The opinion of the court was delivered by: Dean D. Pregerson United States District Judge
ORDER GRANTING DEFENDANTS' MOTION TO DISMISS [Motion filed on January 19, 2010]
This matter comes before the Court on a Motion to Dismiss filed by the defendants ReconTrust Company, N.A. (erroneously sued as "Recon Trust Company"); Mortgage Electronic Registration Systems, Inc. ("MERS"); Countrywide Home Loans, Inc.; and Bank of America, N.A. (collectively "Defendants"). After reviewing the papers submitted by the parties and considering the arguments raised therein, the Court GRANTS the motion and adopts the following Order.
The plaintiff Patricia Ultreras ("Plaintiff"), appearing pro se, filed this suit alleging various causes of action arising from a residential mortgage transaction. The gravamen of Plaintiff's Complaint is that Defendants cannot foreclose for three basic reasons: (1) they did not provide certain disclosures when providing her loan; (2) they did not produce the original note; and (3) they securitized the debt.
On September 25, 2006, Plaintiff purchased property at 138 South Bryn Mawr Street, #13, in Ventura, California, by executing a Deed of Trust for $271,920.00. (Def.'s Ex. A.) On the Deed of Trust, Countrywide was listed as the lender, ReconTrust as the trustee, and MERS as the beneficiary. (Compl. ¶¶ 26-27; Def.'s Ex. A.)
A Notice of Default was recorded against Plaintiff's property on February 20, 2009. (Def.'s Ex. B.) A Notice of Trustee's Sale was recorded on May 27, 2009, setting the sale date for June 12, 2009. (Def.'s Ex. C.) Plaintiff alleges that she "rescinded said contract" on June 17, 2009, by mailing a "Notice of Right to Cancel," a "Notice of Removal," and a "Notice of Revocation of Power of Attorney" to Defendants. (Compl. ¶ 31.)
Plaintiff asserts six causes of action against Defendants, respectively entitled (1) injunctive relief; (2) Unfair Debt Collection Practices & Predatory Lending Including TILA and RESPA Violations; (3) Failure to Be the Real Party in Interest in a Foreclosure Action; (4) Failure to be the Holder in Due Course of the Original Note and Mortgage in a Foreclosure Action; (5) Illegal Securitization of the Note; and (6) Ultra Vires.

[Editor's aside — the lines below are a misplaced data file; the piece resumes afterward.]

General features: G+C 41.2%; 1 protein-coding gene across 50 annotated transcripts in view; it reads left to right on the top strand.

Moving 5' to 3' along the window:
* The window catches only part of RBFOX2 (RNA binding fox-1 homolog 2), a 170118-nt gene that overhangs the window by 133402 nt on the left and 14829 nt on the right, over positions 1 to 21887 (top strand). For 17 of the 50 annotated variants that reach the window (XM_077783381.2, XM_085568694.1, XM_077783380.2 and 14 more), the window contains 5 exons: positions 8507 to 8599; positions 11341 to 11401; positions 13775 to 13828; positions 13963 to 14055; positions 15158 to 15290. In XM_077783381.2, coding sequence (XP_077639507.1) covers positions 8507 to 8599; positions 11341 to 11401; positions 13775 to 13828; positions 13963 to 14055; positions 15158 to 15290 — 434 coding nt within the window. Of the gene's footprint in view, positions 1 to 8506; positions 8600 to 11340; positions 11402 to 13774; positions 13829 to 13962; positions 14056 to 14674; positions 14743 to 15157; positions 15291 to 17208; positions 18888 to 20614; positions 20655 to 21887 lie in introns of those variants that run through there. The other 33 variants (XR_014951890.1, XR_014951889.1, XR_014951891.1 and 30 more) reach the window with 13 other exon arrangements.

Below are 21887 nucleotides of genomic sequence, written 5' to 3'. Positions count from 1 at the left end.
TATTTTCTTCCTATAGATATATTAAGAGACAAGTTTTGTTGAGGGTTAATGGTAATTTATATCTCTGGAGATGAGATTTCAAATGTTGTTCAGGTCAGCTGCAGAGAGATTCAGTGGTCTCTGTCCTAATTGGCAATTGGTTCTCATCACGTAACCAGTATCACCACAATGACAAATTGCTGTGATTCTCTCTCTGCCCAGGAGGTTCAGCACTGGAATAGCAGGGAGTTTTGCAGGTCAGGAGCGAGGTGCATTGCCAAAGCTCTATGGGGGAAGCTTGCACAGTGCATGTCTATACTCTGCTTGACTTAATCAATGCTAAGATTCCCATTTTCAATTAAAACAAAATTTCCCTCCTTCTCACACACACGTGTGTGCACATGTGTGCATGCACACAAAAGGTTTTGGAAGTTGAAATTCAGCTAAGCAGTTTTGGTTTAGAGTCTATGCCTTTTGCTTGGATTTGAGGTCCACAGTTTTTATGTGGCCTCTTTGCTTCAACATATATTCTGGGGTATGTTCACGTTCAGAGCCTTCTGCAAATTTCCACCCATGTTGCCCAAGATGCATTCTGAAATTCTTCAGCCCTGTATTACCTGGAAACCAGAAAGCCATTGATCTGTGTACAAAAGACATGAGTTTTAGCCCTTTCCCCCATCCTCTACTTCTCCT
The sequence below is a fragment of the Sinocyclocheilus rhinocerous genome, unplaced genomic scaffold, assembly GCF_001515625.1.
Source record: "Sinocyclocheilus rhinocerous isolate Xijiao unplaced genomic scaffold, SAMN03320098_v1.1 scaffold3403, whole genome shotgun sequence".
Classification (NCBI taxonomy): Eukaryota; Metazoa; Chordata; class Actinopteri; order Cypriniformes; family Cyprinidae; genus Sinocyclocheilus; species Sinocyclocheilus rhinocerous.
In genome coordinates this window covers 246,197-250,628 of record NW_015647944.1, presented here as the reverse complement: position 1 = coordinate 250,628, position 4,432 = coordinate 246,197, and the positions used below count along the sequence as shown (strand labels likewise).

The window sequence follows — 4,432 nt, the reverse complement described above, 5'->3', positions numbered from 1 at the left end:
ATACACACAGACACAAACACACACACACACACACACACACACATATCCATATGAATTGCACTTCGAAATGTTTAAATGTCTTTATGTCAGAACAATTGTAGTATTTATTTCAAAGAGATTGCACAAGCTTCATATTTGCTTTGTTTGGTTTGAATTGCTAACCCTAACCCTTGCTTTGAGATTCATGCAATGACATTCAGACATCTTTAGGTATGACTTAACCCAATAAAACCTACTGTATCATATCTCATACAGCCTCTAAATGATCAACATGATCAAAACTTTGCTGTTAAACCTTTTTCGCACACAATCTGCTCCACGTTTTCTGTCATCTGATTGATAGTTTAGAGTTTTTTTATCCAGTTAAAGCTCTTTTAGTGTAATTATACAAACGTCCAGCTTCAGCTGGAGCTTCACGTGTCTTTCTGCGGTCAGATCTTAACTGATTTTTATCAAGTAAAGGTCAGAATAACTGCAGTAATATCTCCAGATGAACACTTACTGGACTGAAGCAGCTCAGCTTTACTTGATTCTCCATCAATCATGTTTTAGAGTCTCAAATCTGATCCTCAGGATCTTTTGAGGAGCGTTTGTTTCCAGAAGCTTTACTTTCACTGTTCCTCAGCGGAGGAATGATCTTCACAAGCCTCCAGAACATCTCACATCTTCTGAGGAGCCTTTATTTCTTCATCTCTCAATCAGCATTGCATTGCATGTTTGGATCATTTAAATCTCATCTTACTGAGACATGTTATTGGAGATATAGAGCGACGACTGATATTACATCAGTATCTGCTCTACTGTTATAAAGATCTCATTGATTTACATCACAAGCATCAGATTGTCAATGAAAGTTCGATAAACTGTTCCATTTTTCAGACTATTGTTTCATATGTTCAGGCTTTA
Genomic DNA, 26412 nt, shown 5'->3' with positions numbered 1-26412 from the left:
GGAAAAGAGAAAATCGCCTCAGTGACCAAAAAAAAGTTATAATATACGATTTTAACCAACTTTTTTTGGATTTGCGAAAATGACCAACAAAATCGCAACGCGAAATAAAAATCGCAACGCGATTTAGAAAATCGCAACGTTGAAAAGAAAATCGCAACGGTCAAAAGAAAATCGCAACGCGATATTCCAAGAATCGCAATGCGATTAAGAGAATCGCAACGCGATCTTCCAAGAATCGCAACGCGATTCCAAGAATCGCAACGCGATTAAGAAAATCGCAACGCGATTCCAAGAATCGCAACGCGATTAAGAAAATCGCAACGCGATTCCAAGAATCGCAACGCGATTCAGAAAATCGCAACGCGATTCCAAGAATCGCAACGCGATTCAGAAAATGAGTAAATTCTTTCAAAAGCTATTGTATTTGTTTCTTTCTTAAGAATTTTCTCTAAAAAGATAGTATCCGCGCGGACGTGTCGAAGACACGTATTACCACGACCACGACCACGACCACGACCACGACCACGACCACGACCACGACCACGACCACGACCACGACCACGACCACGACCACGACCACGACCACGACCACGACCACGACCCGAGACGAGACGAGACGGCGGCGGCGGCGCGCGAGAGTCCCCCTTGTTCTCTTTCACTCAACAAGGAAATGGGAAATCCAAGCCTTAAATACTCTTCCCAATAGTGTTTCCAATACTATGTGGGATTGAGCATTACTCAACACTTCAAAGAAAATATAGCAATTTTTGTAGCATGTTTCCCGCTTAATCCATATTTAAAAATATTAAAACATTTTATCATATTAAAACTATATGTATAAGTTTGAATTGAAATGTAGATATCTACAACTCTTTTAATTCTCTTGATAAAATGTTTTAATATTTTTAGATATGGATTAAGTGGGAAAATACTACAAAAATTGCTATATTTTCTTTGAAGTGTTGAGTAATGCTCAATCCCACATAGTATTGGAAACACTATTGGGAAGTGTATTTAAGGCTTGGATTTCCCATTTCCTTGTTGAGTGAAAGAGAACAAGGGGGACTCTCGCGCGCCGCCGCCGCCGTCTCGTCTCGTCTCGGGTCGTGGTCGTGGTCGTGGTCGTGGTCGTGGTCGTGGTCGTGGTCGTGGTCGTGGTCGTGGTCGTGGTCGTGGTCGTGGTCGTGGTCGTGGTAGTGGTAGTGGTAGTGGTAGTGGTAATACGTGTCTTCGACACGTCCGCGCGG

Defendants moved to dismiss the Complaint on January 19, 2010. Plaintiff filed an opposition one day past the deadline, on February 9, 2010. In the interests of resolving Defendant's motion on the merits, the Court will nonetheless consider Plaintiff's opposition.
II. PROCEDURAL STANDARD: RULE 12(b)(6)
Pursuant to Federal Rule of Civil Procedure 12(b)(6), a complaint is subject to dismissal when the Plaintiff's allegations fail to state a claim upon which relief can be granted. When considering a 12(b)(6) motion to dismiss for failure to state a claim, "all allegations of material fact are accepted as true and should be construed in the light most favorable to [the] plaintiff." Resnick v. Hayes, 213 F.3d 433, 447 (9th Cir. 2000).
In Ashcroft v. Iqbal, 129 S.Ct. 1937, 1950 (2009), the Supreme Court explained that a court considering a 12(b)(6) motion should first "identify pleadings that, because they are no more than conclusions, are not entitled to the assumption of truth."
Id. Next, the court should identify the complaint's "well-pleaded factual allegations, . . . assume their veracity and then determine whether they plausibly give rise to an entitlement to relief."
Id.; see also Moss v. U.S. Secret Serv., 572 F.3d 962, 969 (9th Cir. 2009) ("In sum, for a complaint to survive a motion to dismiss, the non-conclusory factual content, and reasonable inferences from that content, must be plausibly suggestive of a claim entitling the plaintiff to relief" (internal quotation marks omitted)).
Where, as here, a plaintiff brings her action pro se, the Court applies the motion to dismiss standard against the backdrop of the general rule that courts liberally construe the pleadings of pro se ...